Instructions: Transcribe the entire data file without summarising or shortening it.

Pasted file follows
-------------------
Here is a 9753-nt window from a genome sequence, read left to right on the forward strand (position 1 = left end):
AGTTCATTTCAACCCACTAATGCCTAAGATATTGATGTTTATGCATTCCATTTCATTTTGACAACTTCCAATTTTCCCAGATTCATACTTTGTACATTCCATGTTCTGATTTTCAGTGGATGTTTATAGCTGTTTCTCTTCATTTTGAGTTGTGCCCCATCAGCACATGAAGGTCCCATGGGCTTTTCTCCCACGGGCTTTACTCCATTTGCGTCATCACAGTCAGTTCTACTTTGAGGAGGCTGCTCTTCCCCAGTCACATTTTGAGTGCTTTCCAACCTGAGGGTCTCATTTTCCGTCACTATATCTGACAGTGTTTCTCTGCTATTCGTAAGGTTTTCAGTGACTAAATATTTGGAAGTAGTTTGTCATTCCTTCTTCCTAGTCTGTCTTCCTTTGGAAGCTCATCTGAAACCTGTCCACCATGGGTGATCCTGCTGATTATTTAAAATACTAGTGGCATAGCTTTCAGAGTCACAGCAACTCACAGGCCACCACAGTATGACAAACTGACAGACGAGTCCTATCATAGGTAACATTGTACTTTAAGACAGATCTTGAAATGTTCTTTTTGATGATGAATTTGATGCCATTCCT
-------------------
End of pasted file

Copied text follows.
Here is a 9753-nt window from a genome sequence, read left to right on the forward strand (position 1 = left end):
AGTTCATTTCAACCCACTAATGCCTAAGATATTGATGTTTATGCATTCCATTTCATTTTGACAACTTCCAATTTTCCCAGATTCATACTTTGTACATTCCATGTTCTGATTTTCAGTGGATGTTTATAGCTGTTTCTCTTCATTTTGAGTTGTGCCCCATCAGCACATGAAGGTCCCATGGGCTTTTCTCCCACGGGCTTTACTCCATTTGCGTCATCACAGTCAGTTCTACTTTGAGGAGGCTGCTCTTCCCCAGTCACATTTTGAGTGCTTTCCAACCTGAGGGTCTCATTTTCCGTCACTATATCTGACAGTGTTTCTCTGCTATTCGTAAGGTTTTCAGTGACTAAATATTTGGAAGTAGTTTGTCATTCCTTCTTCCTAGTCTGTCTTCCTTTGGAAGCTCATCTGAAACCTGTCCACCATGGGTGATCCTGCTGATTATTTAAAATACTAGTGGCATAGCTTTCAGAGTCACAGCAACTCACAGGCCACCACAGTATGACAAACTGACAGACGAGTCCTATCATAGGTAACATTGTACTTTAAGACAGATCTTGAAATGTTCTTTTTGATGATGAATTTGATGCCATTCCT